As you might remember, our sister organisation Clifton Climate Action are running a series of monthly challenges, designed to enable us all to take tangible steps to fight the climate and ecological emergency.
This month, the challenge is all about being local. Just as charity begins at home, climate and ecological action begins in your local area. The challengers have suggested a few actions you could take… here’s a look at some of my favourites.
Can you avoid Amazon for a month? As well as their dodgy tax practices, Amazon ship products all around the world and often use far more packaging than is needed. Try looking for the items from local shops or sellers instead. My fella loves Facebook Marketplace, where you can pick up second-hand items from people who live nearby, killing two environmental birds with one stone. (Hmm, maybe that metaphor needs a little bit of work. Don’t kill any birds, planet-fans!)
Photo by Remy Baudouin on Unsplash
You might also want to try writing down every single thing you buy in a week. Have a look at what you bought locally and what came from further afield. Are there any habits you could change?
I tried this challenge and found a mixed bag. While I bought a card and some cakes for a friend from a UK seller and supported a Bristol-based yoga teacher by booking an online workshop, I also bought wine from Italy and Argentina, vegan feta from Greece and vegan ice cream from Sweden - a reminder that just because something is vegan, it isn't necessarily carbon neutral.
Photo by Melissa Walker Horn on Unsplash
Ideally, it would be great to buy alcohol from the UK, such as Quoins wine or the Bristol-based Butcombe beer (which we’re fans of in this house). However, if home-grown booze is a little out of your budget or you can’t find any in your local shop, at least try to avoid wine from regions suffering from drought, such as South Africa, Australia or California.
For local vegan cheese, check out Food by Sumear's or Bath Culture House (the activated charcoal flavour is my favourite). For vegan ice cream, try Swoon Gelato or Oliver's Ice Cream.
Can you try to buy more locally produced food this month? I get a fortnightly veg box from Plowright Organic, full of fruit and veg which has been grown and packed in Somerset. Their apples, kale and broccoli are all especially delicious.
There are many more local and organic food sellers listed on our page about Better Food Options.
Another option is to go foraging in your local area. You may think that January and February are not the most fruitful months in the UK, but if you head outside, you might be able to find beech nuts, blackberries, sloes, pine nuts, nettles and wild garlic. Of course, you can’t entirely feed yourself by foraging, but it'll be fun and is certainly better for your health than watching yet another episode of the Crown! As Grant from Clifton Climate Action says: "Some of the benefits of foraging as we see them include:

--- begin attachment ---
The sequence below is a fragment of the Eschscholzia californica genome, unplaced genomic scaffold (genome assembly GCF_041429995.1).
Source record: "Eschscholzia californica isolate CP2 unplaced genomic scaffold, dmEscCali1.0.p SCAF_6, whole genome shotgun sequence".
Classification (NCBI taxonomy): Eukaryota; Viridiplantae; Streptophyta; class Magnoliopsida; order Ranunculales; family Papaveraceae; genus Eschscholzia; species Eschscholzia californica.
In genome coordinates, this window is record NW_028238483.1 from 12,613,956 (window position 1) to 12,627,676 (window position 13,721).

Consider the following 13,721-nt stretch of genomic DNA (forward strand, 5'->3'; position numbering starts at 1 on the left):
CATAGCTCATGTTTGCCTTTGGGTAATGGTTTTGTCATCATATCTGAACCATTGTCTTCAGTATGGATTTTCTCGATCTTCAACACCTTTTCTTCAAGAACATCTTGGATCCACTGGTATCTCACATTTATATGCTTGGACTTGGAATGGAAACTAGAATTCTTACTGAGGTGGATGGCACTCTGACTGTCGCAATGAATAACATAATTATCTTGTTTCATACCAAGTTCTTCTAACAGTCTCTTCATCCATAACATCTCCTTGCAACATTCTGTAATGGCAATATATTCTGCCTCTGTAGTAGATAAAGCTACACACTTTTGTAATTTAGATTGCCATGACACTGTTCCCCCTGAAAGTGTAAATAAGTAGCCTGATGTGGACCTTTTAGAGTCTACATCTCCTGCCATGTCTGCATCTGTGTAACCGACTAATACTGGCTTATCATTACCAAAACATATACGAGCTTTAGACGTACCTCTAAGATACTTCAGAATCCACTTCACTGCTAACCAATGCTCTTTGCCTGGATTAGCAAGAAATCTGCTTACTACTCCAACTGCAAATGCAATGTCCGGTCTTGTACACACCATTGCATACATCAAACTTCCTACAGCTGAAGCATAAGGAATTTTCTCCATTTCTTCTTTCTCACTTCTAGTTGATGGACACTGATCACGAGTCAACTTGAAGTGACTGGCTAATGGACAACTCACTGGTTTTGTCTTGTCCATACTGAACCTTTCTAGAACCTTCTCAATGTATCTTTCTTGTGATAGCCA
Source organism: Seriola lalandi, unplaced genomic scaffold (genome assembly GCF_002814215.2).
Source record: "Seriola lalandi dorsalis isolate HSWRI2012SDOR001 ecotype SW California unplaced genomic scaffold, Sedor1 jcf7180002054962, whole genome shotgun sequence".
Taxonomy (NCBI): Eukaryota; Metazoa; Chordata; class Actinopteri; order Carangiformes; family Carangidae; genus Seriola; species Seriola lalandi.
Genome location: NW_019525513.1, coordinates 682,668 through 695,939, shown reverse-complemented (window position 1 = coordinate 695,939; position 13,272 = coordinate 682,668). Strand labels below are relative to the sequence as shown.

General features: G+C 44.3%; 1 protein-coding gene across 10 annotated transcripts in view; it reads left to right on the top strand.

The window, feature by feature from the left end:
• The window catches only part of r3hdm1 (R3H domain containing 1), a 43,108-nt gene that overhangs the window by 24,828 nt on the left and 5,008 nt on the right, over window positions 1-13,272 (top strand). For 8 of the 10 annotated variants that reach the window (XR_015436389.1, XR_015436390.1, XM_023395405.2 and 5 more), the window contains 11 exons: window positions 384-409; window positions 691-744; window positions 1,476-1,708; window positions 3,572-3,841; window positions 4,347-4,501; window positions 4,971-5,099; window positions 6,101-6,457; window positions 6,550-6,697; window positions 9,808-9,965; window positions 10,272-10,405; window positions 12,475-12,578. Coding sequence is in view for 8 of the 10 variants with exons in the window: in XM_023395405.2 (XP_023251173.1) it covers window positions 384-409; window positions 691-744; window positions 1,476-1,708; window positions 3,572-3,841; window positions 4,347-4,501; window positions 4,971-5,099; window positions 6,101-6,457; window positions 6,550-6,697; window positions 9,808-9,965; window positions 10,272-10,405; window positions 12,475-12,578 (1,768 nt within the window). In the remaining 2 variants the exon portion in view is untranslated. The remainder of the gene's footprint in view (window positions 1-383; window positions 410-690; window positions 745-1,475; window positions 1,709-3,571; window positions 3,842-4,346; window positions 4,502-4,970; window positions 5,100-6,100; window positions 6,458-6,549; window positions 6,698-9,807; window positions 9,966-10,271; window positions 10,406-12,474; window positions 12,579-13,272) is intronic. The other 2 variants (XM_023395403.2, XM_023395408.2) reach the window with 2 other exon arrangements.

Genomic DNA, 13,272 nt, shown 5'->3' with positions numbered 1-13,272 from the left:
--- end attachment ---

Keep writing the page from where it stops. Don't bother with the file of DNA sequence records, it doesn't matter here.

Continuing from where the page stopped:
✅Minimum of food miles
✅Zero packaging or manufacture
✅Fresh (though do ensure you wash anything you find!)
✅Organically grown if wild
✅Connection to nature
Check these Woodland Trust blogs for some great tips and recipe ideas.
Many of us are doing more walking in these strange and troubled times. Something we could all commit to doing is picking up rubbish as we walk. This will not only make your local area prettier for the next walker, but could also save some wildlife from getting hurt or even killed by the plastic and tin cans that litter our streets.
I often take a pair of sturdy gloves and a roll of bin bags with me when I go out walking, and it is satisfying in the extreme to do the same route a few days later and notice the difference. Just stick all the rubbish you find in a bag and put it into a bin when you find one. Or you might consider only picking up plastic rubbish, so you can recycle it all when you get home - perhaps you could do cans the next day.
Photo by Shane Rounce on Unsplash
Are you close to any of your neighbours? If so, could you consider food swapping with them? Even with all the planning and best intentions of the world, we sometimes realise that we've bought more food than we can cook. But did you know that, as an example, 20 million slices of bread are wasted in the UK every day, creating greenhouse gas emissions equivalent to 140,000 cars? Therefore, anything we can do to avoid food waste is a must.
If you have some bread, fruit or veg which you don’t think you’re going to get round to eating, why not message a neighbour and see if they want to take the food off your hands? Play your cards right and they might even bring you round a portion of whatever they make! Everyone’s a winner.
If you want to join in the Clifton Climate Action challenges, check out their great Instagram feed, which has a plethora of pictures and tips for each challenge.
Do you have any ideas for better local living we can all take part in? If so, do comment below.